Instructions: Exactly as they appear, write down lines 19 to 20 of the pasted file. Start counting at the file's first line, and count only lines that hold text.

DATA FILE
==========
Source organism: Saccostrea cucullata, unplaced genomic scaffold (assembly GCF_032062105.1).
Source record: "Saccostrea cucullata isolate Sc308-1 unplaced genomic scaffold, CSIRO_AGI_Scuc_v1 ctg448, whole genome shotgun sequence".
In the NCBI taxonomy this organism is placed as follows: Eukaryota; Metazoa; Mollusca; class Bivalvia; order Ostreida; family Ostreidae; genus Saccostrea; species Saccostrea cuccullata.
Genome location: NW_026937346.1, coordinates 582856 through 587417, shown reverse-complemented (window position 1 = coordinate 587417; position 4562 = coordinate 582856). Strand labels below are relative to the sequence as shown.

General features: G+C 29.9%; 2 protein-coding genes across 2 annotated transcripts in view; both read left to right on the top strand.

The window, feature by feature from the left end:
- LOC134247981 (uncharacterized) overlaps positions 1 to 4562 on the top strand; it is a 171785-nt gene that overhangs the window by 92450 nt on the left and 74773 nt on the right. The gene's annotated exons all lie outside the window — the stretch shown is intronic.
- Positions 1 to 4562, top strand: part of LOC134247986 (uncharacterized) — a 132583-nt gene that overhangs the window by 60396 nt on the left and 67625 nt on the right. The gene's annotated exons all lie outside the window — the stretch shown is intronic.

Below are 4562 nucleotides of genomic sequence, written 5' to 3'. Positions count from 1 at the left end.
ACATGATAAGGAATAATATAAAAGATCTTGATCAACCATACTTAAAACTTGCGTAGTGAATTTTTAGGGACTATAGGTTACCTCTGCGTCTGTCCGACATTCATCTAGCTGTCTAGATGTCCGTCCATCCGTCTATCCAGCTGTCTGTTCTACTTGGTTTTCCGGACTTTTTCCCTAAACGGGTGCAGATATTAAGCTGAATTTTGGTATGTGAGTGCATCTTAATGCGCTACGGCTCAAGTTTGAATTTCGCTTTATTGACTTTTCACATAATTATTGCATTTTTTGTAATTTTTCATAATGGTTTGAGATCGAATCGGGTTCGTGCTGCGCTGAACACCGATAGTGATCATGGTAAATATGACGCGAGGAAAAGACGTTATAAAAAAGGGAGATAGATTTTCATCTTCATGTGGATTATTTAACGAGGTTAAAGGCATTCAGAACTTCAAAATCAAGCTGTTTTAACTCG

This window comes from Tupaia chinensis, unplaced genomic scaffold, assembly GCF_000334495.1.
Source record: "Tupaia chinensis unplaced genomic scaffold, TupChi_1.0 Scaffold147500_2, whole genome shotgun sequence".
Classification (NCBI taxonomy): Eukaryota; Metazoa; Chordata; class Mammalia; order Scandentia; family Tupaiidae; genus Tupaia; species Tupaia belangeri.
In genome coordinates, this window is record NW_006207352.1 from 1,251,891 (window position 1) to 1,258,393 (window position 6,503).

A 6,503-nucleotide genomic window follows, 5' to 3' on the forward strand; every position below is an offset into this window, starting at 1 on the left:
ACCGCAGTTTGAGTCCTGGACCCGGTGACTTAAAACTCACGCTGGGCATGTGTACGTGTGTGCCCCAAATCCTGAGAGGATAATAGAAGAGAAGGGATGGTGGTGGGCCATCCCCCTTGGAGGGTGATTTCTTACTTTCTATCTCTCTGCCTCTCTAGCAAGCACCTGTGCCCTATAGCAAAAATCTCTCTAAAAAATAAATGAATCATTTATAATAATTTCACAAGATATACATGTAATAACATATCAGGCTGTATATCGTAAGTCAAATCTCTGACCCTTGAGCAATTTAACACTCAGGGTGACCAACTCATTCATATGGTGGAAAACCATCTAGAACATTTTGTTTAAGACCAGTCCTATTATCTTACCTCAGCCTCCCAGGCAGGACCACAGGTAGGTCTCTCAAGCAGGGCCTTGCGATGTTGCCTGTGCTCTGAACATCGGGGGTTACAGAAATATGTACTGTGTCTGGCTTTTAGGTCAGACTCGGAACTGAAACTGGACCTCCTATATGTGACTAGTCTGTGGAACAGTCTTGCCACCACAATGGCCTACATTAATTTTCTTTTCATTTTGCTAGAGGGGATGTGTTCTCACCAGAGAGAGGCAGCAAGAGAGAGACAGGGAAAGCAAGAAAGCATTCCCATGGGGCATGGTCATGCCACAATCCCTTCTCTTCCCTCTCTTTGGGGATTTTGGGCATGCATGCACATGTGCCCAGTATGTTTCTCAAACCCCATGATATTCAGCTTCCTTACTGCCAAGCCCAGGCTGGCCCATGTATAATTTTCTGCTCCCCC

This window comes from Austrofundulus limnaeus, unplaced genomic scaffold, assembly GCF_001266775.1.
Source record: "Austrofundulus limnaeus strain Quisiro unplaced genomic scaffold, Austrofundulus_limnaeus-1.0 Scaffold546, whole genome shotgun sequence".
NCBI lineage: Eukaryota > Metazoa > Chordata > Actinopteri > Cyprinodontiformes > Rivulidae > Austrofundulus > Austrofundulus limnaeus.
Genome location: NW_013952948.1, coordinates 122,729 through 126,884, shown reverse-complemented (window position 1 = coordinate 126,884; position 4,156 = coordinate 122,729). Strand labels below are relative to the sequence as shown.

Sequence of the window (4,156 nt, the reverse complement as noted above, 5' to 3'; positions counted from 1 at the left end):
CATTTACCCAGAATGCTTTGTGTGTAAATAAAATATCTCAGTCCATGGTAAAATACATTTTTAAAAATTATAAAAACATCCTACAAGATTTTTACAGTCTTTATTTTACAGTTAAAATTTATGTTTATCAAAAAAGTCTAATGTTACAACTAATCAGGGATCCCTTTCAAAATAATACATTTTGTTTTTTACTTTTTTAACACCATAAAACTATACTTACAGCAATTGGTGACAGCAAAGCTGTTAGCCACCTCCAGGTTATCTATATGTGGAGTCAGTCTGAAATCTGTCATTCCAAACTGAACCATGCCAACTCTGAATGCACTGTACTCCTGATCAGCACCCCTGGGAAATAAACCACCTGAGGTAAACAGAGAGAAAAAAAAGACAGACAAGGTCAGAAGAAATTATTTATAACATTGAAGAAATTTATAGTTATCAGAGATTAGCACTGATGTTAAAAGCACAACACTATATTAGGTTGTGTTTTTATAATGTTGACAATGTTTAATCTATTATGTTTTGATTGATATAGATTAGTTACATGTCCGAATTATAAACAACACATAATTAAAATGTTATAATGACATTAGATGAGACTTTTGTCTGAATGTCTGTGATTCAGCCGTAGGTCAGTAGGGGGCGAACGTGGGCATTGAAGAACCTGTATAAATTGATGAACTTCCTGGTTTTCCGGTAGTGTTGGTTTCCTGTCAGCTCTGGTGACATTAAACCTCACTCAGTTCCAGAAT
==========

NCBI lineage: Eukaryota > Metazoa > Chordata > Actinopteri > Cyprinodontiformes > Rivulidae > Austrofundulus > Austrofundulus limnaeus.
Genome location: NW_013952948.1, coordinates 122,729 through 126,884, shown reverse-complemented (window position 1 = coordinate 126,884; position 4,156 = coordinate 122,729). Strand labels below are relative to the sequence as shown.